Mar 18

Venture capitalists think millennials will pay $1,800 a month to live in adult dorm rooms

Go to any social gathering in Brooklyn, the San Francisco area, Seattle, Washington, D.C., Austin, or any number of other cities favored by young professionals, and the topic invariably turns to the skyrocketing cost of housing. Typically, you are supposed to spend about 30 percent of your income on housing, financial experts say, but the typical solo renter between 22 and 34, paying the median U.S. apartment rent, spends 53 percent of income — and in San Francisco, where the median rent is about $4,500 a month, that slice of income jumps to 78 percent, according to Zillow. Venture capitalists have one solution, The Wall Street Journal reports: “adult dorms.”

The idea is that young people moving to new cities will want a community they can simply move into, rather than scouring Craigslist for an apartment and/or roommate, and they will be willing to pay for a tiny room with shared kitchen and living spaces. That idea has attracted some pretty big money — WeWork Cos., which offers shared office space, recently secured more than $1.4 billion to kick off WeLive co-housing projects in lower Manhattan and suburban D.C. There is “insanely high consumer demand for reimagining how millennials live in urban environments,” says Jason Stoffer, a partner at a firm, Maven, backing co-living startup Common.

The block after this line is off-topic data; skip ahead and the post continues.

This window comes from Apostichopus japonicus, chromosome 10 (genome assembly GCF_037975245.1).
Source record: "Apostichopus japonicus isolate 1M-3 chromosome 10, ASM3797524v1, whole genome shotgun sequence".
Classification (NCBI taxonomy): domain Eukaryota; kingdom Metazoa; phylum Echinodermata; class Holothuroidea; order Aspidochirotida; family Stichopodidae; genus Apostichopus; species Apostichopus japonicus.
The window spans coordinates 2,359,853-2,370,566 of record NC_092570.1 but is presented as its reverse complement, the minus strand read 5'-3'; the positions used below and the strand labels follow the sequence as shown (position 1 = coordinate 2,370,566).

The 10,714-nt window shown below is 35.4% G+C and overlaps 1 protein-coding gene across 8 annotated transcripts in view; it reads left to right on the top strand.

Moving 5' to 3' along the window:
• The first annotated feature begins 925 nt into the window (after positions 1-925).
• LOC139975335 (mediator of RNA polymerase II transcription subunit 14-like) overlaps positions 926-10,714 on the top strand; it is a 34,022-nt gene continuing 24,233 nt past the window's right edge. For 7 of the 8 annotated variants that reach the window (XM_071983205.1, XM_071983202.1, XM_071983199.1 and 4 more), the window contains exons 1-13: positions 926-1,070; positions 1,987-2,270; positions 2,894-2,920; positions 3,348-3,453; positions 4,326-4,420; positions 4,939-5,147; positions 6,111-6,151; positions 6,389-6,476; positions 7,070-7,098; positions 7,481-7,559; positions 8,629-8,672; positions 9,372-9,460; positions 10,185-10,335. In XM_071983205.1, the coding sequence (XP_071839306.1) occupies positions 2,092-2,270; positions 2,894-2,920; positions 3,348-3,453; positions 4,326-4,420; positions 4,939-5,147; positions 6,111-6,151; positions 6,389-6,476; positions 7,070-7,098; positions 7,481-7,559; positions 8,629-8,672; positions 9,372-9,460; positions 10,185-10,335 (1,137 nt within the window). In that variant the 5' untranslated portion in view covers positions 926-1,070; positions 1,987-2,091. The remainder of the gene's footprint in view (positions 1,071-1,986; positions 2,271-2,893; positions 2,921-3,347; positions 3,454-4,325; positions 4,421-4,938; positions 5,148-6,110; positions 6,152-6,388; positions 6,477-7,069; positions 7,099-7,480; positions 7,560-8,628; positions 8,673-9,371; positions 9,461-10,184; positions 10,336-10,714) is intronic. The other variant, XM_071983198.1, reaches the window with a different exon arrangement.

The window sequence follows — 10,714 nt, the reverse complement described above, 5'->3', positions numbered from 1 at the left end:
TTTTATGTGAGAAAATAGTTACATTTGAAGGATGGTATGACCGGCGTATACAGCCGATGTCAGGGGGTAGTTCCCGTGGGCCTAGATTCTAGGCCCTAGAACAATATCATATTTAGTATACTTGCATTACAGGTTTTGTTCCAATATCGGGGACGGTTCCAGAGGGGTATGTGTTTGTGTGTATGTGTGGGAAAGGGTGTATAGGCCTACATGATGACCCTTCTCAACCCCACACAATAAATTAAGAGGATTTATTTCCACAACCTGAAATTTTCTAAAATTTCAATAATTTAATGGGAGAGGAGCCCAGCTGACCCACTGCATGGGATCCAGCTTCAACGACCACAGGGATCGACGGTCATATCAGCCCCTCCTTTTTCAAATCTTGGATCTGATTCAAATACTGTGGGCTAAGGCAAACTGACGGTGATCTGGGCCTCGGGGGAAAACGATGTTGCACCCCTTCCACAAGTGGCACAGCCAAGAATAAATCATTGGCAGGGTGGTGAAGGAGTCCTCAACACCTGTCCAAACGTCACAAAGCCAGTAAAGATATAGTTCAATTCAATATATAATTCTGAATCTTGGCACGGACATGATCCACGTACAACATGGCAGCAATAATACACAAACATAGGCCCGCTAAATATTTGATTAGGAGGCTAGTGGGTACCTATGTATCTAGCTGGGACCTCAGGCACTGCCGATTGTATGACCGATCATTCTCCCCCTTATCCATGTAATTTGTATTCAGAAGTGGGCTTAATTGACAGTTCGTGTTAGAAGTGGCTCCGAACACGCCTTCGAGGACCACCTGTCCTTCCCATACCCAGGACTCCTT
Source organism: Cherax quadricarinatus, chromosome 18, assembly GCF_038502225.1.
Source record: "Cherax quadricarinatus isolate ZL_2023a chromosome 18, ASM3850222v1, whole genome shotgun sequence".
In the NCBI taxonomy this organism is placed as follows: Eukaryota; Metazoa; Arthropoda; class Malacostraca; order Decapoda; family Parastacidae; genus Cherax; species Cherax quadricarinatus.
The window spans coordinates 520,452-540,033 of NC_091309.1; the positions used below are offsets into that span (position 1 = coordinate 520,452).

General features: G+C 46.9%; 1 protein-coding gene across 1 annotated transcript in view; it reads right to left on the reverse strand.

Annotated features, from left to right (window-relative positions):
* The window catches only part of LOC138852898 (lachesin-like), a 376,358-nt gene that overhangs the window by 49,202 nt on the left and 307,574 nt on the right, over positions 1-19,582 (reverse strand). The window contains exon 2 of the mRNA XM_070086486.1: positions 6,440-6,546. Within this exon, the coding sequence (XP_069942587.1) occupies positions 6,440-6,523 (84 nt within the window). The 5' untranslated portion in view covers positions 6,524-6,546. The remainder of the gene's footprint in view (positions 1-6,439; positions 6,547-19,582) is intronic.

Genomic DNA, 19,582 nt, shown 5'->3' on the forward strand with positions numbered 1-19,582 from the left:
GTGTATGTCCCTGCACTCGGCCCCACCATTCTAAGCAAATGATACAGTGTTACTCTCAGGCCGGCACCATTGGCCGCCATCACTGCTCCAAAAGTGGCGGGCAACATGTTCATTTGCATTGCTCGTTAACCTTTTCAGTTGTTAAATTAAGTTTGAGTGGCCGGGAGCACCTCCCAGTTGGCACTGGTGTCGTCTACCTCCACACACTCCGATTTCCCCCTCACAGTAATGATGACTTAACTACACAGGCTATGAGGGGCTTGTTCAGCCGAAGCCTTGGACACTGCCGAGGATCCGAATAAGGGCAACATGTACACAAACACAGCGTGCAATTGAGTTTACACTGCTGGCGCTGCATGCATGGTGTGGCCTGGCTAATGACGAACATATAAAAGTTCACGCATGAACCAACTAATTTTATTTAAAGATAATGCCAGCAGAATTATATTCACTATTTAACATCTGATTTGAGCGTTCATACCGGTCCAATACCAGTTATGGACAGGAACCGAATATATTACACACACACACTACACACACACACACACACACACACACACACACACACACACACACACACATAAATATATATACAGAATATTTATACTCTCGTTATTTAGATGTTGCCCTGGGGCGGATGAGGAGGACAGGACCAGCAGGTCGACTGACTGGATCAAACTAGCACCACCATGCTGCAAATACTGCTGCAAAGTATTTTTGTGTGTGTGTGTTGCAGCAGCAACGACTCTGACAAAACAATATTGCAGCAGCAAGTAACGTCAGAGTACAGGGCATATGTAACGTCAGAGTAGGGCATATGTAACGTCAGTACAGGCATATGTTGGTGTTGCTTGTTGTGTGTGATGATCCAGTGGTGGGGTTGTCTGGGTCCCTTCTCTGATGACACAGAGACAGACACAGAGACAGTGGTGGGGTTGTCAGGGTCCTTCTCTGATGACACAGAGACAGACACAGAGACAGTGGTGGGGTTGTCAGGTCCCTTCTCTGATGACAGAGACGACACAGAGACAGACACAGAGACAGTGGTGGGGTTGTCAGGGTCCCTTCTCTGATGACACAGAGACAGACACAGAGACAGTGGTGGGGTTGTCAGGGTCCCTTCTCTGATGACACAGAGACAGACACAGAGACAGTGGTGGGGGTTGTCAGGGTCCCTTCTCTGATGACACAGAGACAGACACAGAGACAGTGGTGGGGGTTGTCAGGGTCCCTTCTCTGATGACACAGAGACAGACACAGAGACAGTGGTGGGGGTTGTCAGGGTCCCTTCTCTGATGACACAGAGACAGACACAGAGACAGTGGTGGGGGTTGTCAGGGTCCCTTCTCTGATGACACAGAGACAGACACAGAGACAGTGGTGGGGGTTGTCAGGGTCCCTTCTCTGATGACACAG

“The risk,” say Eliot Brown and Laura Kusisto at The Journal, “is that young workers will balk at paying the high prices the startups are counting on — upward of $1,800 a bed a month in some cases — to live in what is essentially an upscale college dorm or a retirement home for the young.” Still, price aside, it isn’t exactly a new idea. A century ago, new residents of big cities lived in boardinghouses or residential hotels. “Widening income gaps and the resurgence of the city create the market conditions for the rebirth of rooming houses,” says Alan Durning at nonprofit think tank the Sightline Institute. “The way people have afforded to live in central cities is to have less space.” Read more atThe Wall Street Journal. Peter Weber

Source: Venture capitalists think millennials will pay $1,800 a month to live in adult dorm rooms

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